This quote accurately describes how I pass the time most days. I walk for hours and hours, hang around on public transit lines, and go the long way on purpose. I try to get lost in the city, to get sucked into the center of it all, alone in a crowd. That is why photographing in the streets appeals to me. I’m color blind, cross-eyed, painfully awkward and shy, but not when I’m holding a camera. When I have my camera, which is always, I make about a thousand times more eye contact then I would if I didn’t have it. It makes me super aware of my surroundings, almost to the point that it makes me a little paranoid, like everyone is watching me.

The camera is my best friend. I like to wander the streets and breathe in life, observing everyone and everything. So I guess that makes me a flâneur, and I like that term, so I’m just going to own it. As for what Street Photography is I have always considered that to be in the eye of the beholder. Street Photography is the result of passionate photographers carrying on a tradition of photographing candid images of people in the streets, if the frame doesn’t include a human being it falls into the category of Urban Landscape. That’s just my opinion, and if you have been a photographer for very long you know that fellow photographers can be super critical, to the point of being cruel. Photographers like that might be more strict on what they consider falls into the genre. I’m not like that.

I hate labels for photography almost as much as I hate how we always seem to have to come up with a snazzy name for every subtle difference in music. Electronic music has something like 12 different sub-genres. It’s confusing, I could never tell someone if I was listening to breakbeat, dubstep, garage, Hi-NRG, Eurodance,Techno, or trance. I’m just like hey check out this cool song with this awesome beat. Music is music, and photography is photography. Why get hung up in all the ridiculousness. Always remember the K.I.S.S. method: Keep it simple, stupid.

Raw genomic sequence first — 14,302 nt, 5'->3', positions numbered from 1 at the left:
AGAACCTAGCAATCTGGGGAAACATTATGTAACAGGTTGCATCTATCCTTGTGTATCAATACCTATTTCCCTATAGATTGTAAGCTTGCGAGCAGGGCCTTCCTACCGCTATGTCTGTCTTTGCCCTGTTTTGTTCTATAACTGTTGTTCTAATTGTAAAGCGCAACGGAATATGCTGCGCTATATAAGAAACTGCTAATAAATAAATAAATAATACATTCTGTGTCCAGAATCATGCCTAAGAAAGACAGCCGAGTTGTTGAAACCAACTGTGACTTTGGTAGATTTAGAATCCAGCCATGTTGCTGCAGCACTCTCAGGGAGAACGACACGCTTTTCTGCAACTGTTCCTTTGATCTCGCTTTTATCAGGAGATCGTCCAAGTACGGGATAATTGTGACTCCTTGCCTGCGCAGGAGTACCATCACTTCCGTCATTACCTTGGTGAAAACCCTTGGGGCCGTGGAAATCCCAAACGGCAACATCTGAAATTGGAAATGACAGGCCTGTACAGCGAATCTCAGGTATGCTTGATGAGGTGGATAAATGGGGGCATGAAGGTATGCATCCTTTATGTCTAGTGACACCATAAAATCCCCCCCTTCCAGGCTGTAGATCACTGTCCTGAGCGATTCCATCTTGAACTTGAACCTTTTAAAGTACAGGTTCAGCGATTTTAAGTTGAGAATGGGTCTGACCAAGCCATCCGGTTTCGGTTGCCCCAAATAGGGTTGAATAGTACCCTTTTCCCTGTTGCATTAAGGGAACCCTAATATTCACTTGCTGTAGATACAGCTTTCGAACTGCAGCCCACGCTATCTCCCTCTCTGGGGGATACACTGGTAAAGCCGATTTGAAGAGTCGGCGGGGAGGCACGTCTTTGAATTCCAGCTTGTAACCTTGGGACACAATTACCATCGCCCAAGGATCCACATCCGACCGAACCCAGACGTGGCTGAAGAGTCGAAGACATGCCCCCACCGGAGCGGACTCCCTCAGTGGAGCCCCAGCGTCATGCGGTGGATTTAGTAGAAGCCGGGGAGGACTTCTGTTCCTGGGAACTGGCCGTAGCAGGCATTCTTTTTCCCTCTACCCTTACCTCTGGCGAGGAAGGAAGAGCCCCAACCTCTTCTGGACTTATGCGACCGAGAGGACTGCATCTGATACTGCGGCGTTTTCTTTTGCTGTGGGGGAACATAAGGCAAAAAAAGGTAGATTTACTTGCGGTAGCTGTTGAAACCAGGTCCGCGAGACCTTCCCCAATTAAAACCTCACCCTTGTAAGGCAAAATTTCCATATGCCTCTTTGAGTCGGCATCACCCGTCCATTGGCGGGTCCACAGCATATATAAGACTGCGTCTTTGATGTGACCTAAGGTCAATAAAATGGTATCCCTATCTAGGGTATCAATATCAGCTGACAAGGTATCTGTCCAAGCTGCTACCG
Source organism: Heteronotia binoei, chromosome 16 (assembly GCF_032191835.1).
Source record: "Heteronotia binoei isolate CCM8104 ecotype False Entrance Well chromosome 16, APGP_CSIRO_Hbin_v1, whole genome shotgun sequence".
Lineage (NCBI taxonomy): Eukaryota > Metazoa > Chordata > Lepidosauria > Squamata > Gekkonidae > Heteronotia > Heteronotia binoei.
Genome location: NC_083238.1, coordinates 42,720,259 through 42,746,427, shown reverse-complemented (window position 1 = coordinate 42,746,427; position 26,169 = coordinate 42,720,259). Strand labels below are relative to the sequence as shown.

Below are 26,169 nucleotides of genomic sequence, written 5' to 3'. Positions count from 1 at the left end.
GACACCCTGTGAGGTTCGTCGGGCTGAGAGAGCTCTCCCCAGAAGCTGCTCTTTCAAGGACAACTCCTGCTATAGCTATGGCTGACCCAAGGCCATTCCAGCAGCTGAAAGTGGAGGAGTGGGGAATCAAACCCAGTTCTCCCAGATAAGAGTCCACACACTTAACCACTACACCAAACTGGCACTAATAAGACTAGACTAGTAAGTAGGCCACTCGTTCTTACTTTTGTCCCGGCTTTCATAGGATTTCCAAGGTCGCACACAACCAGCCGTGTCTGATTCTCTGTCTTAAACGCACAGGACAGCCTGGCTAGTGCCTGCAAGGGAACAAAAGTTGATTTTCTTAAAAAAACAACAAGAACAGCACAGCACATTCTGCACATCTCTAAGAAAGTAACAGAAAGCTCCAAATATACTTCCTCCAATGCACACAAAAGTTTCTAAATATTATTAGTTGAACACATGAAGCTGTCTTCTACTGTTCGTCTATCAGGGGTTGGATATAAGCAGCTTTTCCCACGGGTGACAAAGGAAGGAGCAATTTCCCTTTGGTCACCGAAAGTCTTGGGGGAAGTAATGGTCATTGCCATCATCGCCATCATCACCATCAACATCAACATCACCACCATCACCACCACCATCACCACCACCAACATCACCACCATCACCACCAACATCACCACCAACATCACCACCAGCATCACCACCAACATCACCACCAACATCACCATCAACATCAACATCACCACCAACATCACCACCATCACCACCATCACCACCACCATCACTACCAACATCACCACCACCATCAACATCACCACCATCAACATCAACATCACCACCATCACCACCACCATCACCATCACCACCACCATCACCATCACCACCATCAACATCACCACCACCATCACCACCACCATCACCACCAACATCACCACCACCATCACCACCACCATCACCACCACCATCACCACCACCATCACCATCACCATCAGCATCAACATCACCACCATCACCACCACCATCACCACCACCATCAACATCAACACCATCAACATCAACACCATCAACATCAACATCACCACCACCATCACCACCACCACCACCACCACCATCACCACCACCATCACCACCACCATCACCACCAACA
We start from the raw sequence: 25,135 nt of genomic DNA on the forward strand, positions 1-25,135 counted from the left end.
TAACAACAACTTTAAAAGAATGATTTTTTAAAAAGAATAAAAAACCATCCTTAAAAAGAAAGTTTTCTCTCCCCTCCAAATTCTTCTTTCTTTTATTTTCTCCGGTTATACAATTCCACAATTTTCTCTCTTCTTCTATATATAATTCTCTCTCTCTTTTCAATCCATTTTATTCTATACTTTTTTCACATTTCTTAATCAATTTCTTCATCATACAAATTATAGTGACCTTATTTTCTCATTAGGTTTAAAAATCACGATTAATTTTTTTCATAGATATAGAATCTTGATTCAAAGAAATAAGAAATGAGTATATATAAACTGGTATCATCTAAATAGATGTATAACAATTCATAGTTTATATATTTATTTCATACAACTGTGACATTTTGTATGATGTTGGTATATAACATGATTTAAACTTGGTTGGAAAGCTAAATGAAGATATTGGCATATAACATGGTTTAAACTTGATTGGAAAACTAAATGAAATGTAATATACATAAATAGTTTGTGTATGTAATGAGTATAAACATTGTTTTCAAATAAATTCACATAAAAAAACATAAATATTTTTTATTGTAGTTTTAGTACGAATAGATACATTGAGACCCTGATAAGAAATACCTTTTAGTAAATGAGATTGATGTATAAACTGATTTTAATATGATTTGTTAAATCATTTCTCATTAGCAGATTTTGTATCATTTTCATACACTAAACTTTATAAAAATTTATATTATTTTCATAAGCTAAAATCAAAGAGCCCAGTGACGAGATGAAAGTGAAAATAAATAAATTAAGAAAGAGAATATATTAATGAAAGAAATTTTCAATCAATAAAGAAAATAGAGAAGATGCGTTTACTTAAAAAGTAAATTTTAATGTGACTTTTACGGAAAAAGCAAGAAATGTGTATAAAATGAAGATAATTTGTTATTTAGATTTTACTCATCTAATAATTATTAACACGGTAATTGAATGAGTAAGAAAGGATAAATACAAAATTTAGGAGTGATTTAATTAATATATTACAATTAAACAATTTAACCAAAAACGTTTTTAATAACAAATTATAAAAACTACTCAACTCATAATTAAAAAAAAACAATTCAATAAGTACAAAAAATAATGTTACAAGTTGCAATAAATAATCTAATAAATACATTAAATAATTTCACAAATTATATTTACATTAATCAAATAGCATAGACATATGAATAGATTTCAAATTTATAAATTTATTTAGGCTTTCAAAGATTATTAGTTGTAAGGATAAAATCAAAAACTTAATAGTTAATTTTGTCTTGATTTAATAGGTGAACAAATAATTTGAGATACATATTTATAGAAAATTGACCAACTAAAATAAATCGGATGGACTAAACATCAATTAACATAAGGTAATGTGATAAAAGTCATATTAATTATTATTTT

I think that photography in general should be open source and we should all try and educate those who aren’t yet privy to the wonders of the craft. Photography trolls who rail on and on about how everything is so cliche and spend most of their time bitching about how much they hate everyone’s photography so much should just shut their mouths and take some more pictures. Show the world what good photography is by showing us a good photograph, not by pointing out how everyone else’s work sucks so much.

Somewhere along the line, I got lost in this post. I will end it like this: If you are kind of a loner and maybe a little bit quirky in the eyes of others, grab a camera, any camera, go walk around your neighborhood and just observe the world. You can learn a lot that way, and it’s a great excuse to get up off the couch and experience life.

 

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Being a Flanuer at Denver Pride Fest

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Barefoot in Public

Barefoot in public
socially acceptable?
does it bother you?

Is there really anything wrong with going barefoot in public? Personally, I would not go barefoot anywhere, and my knee-jerk reaction upon encountering this scene was a feeling of disgust. The more I thought about it, the more I wondered if that feeling of disgust was really justified. Is it rude to sprawl out on the light rail like this and kick up your feet? Yes, but is there really anything wrong with making the personal choice to not wear shoes? Who am I to say what this man does with his feet? One thing is for certain, he can live free of the guilt of wearing overpriced footwear that may or may not have not been made under slave labor conditions in some far-away country. While I respect his freedom of choice regarding his footwear, I think I’ll pack some Lysol the next time I hit the rails.

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Barefoot in Public

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Where the Sidewalk Ends

Santa Monica
the end of route 66
if you’re going west

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Where the Sidewalk Ends